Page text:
The attacks also bring to life the idea of new regional security architecture which could be created as the US military winds down its combat presence in the Gulf. Iran has suggested its Hormuz Peace Endeavour (HOPE), but there are other versions of the same idea, such as the Russian and Chinese versions.
This week, at a conference of diplomats arranged by the Iranian foreign ministry in Tehran, HOPE got a surprisingly enthusiastic reception from senior officials from Iraq, Qatar, Oman, Pakistan and China. Even western diplomats present did not write it off.
As Zarif himself has repeatedly said in conferences like this in Doha and Rome over the last few months, no one state in the region should be fooled into thinking it can buy its own security. Security of one state can only be obtained by the security of its neighbour.
What happens next?
The missiles this week were definitely not the last word from the Islamic Republic in response to the killing of Soleimani.
In death, Soleimani has transcended the rank he held as a major-general in the Revolutionary Guard’s elite Quds Force, and achieved the status of a Persian paladin or warrior hero to be ranked among others in a 3,000-year history like Rostam.
Soleimani’s face is on every billboard in Tehran, on every desk, at every hotel entrance. He is in civilian clothes and smiles in a way which tells every Iranian that he is religious, moral and incorruptible. In death and martyrdom, Soleimani has become the outlet and cypher of the fate and struggle of Iran itself.
For this reason, if no other, Iran will not let his death rest. Nor can Trump now do with Iran what he has tried to do with North Korea. No Iranian leader will now meet him face to face. A Trump version of the JCPOA is off the table.
Any reading of the recent speeches and statements of Hezbollah leader Hassan Nasrallah, Khamenei and the Republican Guard makes it clear that this week’s missile strikes were only the “starting point of a great operation”.
US military personnel will be considered legitimate targets wherever they appear in the Middle East – in Iraq, northern Syria, Lebanon, Egypt and all over the Gulf. The death of Abu Mahdi al-Muhandis, the deputy leader of the Hashd al-Shaabi Iraqi paramilitary, has yet to be avenged.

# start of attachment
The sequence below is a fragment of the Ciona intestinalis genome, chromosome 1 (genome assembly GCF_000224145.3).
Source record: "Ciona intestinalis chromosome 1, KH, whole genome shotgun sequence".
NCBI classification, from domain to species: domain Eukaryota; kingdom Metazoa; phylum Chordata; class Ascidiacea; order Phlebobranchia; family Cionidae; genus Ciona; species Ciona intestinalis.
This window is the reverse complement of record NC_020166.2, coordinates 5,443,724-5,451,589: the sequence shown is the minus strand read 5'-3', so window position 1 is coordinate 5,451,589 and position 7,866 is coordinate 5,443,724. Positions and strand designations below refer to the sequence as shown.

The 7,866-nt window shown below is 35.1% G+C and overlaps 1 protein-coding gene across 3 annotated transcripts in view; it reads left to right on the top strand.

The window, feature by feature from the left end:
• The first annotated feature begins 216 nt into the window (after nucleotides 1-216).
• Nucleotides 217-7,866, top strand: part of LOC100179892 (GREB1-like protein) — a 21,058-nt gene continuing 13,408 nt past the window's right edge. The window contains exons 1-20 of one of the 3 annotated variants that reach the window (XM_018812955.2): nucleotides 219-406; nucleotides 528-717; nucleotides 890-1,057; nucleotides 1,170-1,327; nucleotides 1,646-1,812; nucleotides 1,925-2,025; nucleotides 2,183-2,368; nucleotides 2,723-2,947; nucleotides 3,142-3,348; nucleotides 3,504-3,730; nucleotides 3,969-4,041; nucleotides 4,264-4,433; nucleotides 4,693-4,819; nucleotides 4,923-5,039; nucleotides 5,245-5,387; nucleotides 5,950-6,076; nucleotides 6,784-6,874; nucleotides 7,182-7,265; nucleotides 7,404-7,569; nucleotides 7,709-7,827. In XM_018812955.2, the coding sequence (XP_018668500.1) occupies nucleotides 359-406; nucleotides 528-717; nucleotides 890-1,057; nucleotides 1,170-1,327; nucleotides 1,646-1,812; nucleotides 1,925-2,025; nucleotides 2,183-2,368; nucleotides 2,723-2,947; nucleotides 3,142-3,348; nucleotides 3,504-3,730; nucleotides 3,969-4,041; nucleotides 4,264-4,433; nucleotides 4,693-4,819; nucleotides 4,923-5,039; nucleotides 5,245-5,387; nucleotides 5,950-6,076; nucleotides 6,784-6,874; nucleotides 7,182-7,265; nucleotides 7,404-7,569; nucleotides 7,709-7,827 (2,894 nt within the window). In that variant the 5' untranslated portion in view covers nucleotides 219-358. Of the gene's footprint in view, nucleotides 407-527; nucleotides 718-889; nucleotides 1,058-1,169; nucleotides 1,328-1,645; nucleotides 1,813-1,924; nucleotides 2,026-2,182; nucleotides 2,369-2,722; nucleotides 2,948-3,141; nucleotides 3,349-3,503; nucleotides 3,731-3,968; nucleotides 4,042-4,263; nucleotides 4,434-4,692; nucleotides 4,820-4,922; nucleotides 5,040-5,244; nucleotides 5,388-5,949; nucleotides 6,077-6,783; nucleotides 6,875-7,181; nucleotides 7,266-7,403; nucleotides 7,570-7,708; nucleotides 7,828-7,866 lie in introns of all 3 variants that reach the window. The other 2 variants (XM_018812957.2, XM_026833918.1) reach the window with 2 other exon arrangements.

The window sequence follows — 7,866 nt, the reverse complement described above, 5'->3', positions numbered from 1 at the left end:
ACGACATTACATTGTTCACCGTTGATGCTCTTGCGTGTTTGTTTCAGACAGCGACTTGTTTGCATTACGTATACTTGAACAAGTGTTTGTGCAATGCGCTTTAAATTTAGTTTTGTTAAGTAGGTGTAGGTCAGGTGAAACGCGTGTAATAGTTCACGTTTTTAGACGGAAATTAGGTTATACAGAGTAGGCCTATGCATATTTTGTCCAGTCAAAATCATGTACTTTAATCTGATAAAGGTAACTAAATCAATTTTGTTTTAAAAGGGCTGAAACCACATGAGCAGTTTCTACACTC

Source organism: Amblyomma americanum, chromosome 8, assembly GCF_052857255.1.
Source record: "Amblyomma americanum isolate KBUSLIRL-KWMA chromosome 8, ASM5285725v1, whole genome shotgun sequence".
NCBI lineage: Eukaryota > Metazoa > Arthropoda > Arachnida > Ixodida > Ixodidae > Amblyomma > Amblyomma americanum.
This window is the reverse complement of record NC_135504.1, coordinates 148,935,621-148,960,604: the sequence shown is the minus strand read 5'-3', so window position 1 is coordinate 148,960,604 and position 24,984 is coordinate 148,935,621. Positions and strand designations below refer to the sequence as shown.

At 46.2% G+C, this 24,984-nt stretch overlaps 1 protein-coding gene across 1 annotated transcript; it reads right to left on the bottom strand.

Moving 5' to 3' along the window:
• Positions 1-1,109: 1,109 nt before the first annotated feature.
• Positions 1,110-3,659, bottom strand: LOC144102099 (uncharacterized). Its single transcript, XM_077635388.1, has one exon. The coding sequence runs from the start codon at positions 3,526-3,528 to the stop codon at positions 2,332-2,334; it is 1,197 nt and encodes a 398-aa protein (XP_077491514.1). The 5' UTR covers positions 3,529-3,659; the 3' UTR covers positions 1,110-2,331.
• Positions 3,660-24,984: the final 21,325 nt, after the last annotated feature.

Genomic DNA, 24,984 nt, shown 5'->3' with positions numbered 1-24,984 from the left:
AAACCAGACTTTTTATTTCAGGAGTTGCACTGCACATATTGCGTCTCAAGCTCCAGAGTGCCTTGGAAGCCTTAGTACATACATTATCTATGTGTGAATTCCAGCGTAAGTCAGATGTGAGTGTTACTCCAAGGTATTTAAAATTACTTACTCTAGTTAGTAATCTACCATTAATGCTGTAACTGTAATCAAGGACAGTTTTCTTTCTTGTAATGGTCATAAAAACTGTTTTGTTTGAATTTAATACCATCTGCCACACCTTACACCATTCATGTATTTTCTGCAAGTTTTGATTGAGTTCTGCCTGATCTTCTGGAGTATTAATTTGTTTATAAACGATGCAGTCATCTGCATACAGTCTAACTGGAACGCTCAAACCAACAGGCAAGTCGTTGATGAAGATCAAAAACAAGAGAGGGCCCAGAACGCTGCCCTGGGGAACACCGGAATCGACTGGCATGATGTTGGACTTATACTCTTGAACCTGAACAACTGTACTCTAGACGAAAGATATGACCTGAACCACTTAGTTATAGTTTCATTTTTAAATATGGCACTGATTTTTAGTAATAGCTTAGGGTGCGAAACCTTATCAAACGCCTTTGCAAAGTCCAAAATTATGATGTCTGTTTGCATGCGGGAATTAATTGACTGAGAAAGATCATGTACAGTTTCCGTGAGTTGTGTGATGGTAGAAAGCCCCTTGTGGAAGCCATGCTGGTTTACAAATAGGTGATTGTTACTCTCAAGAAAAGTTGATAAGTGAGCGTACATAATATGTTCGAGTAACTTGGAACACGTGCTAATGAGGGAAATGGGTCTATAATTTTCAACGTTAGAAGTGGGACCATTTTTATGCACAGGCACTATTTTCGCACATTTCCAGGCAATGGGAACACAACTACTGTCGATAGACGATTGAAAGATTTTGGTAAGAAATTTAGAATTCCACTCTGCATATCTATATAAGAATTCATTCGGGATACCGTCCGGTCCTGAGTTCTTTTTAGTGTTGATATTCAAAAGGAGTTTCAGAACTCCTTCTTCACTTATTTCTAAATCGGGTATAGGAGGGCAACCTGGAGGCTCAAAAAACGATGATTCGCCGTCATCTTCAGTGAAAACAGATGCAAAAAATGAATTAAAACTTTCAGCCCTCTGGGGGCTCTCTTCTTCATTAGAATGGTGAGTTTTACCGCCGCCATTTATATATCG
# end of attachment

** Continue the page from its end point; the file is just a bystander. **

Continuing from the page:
In Iraq, the outgoing government of caretaker Prime Minister Adel Abdul Mahdi will now prepare to enact the parliament’s call for the withdrawal of US troops. However, the call itself is non-binding, and it’s up to Abdul Mahdi himself to decide the means he has to achieve this new policy – and how long he has to do it.
Deputy Iraqi Foreign Minister Moayed Saleh stressed in Tehran that Washington is a close friend of Baghdad, and Iraq wishes to keep that friendship in the long term.
He added, however, that parliament had spoken “and Iraq has to have respect and the ability to defend its sovereignty and security”.
“So there is no way out of that. But the means by which the will of parliament will be applied may be different.”
Asked whether he implied a non-combat US presence in Iraq, Saleh said: “We have had enough war in Iraq. We really do not want any more.”
Not every major player in the region is rushing to the “troops out” movement. Even regional powers drifting away from Washington’s orbit, like Turkey, are wary. Ankara has nearly double the number of troops in Iraq and will not be persuaded to pull those out any time soon.
Pro-US allies like the Kurds are also deeply concerned. Trump’s action has left them split from their Shia political allies.
However many times Iran reminds the Kurds in north Iraq that Soleimani went to Erbil’s defence when the Islamic State group was 20 kilometres away, their Peshmerga fighters asked the US and Turkey first for help, and got no response.
The other variable in all this is the quixotic, gut-driven, temperamental, biddable, undependable, moody personality of America’s commander in chief Donald Trump, a man supremely unfit for the office he holds.
A number of congressmen are under pressure from the pro-Israel and evangelical movement to finish the job on Iran.
What they and Trump don’t get, is that whether its war or peace, the sun is setting on American imperium in the Middle East.
Source: Middle East Eye